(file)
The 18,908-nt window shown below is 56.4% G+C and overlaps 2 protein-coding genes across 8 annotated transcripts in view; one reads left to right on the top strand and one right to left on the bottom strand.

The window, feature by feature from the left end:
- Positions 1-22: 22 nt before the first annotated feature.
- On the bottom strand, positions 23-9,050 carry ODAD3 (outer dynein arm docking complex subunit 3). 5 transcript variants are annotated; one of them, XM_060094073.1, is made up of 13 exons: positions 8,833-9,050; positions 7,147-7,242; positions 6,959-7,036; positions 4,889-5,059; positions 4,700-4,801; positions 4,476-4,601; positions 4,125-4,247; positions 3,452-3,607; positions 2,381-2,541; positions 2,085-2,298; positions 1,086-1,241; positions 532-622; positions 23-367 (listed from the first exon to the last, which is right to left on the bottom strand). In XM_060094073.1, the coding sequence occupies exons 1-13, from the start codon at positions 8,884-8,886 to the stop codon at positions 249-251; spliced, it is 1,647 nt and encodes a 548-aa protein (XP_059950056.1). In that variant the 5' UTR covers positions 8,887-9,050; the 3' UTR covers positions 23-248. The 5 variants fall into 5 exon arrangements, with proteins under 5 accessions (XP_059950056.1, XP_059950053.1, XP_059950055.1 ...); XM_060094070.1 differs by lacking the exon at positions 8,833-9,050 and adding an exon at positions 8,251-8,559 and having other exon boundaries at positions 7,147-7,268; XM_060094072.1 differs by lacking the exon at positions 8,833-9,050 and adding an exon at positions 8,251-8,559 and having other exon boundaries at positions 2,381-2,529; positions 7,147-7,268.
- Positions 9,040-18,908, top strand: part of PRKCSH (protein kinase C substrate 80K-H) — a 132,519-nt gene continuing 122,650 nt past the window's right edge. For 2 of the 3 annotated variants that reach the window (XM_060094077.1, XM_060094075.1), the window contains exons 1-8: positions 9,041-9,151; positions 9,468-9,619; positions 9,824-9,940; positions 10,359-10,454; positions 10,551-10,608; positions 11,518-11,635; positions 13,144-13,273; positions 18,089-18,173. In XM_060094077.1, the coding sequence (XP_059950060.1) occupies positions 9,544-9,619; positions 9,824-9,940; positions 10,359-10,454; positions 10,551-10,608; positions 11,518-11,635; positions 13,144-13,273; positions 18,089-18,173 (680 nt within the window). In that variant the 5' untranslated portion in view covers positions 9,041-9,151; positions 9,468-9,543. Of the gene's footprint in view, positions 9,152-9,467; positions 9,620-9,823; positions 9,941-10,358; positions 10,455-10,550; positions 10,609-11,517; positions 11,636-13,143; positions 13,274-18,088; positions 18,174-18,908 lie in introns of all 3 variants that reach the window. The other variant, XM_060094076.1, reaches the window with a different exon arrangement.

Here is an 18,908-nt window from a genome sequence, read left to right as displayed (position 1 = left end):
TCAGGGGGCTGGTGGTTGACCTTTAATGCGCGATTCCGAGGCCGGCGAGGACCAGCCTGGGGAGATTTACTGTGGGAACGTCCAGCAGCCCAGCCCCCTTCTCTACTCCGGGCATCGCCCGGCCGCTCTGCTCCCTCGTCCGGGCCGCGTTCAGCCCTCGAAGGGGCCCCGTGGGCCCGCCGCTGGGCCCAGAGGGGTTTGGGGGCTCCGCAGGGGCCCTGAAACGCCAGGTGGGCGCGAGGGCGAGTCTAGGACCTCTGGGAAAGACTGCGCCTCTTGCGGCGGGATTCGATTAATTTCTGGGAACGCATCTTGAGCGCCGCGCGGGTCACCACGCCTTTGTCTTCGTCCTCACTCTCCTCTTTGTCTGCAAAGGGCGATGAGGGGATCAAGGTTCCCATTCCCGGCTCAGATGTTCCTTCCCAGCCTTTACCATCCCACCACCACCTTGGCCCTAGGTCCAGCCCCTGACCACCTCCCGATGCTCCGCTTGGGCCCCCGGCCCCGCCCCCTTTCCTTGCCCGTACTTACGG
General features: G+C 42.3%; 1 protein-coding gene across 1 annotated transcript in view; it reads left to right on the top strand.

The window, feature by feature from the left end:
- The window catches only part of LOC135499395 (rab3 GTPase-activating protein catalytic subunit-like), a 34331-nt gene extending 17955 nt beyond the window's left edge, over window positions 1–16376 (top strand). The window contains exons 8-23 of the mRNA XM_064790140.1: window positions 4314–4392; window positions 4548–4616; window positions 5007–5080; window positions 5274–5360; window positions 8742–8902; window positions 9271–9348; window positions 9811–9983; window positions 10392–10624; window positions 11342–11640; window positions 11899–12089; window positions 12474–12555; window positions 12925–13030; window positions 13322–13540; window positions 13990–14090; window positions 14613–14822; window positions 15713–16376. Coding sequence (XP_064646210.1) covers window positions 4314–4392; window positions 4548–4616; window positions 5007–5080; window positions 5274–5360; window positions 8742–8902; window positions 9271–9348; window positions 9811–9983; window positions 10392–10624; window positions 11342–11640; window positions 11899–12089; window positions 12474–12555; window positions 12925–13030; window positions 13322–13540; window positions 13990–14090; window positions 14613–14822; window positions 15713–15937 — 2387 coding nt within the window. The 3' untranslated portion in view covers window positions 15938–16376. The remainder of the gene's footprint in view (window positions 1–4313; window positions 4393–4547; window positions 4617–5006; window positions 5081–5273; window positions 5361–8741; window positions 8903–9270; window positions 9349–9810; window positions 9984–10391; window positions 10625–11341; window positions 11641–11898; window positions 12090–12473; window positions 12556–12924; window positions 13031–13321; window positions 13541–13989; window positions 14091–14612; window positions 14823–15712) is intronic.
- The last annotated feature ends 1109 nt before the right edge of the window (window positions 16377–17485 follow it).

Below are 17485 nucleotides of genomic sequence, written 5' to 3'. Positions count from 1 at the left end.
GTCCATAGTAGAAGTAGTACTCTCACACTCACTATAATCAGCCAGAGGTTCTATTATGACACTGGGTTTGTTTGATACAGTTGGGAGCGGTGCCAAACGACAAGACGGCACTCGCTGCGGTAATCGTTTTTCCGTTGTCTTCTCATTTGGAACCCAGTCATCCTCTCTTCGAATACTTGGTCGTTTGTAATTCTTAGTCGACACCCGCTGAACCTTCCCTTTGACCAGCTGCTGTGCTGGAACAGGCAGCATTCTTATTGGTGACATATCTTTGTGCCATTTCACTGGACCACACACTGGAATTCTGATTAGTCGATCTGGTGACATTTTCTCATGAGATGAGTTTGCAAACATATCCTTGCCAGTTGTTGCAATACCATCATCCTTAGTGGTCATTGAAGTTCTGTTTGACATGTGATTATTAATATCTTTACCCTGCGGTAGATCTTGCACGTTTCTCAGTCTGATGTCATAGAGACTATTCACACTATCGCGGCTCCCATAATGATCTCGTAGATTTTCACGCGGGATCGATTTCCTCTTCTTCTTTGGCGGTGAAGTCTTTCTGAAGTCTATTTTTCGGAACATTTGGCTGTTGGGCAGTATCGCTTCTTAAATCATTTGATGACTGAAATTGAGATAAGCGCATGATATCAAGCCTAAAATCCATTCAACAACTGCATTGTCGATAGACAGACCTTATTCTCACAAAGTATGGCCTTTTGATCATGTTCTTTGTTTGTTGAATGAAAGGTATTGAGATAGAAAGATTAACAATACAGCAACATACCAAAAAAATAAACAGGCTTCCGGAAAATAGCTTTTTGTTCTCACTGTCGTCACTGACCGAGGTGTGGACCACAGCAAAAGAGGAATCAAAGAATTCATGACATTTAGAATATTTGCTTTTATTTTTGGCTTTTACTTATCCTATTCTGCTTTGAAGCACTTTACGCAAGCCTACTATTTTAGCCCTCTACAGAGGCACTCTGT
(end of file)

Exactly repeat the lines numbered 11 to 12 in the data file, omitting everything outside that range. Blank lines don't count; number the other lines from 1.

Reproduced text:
- The last annotated feature ends 1109 nt before the right edge of the window (window positions 16377–17485 follow it).

Below are 17485 nucleotides of genomic sequence, written 5' to 3'. Positions count from 1 at the left end.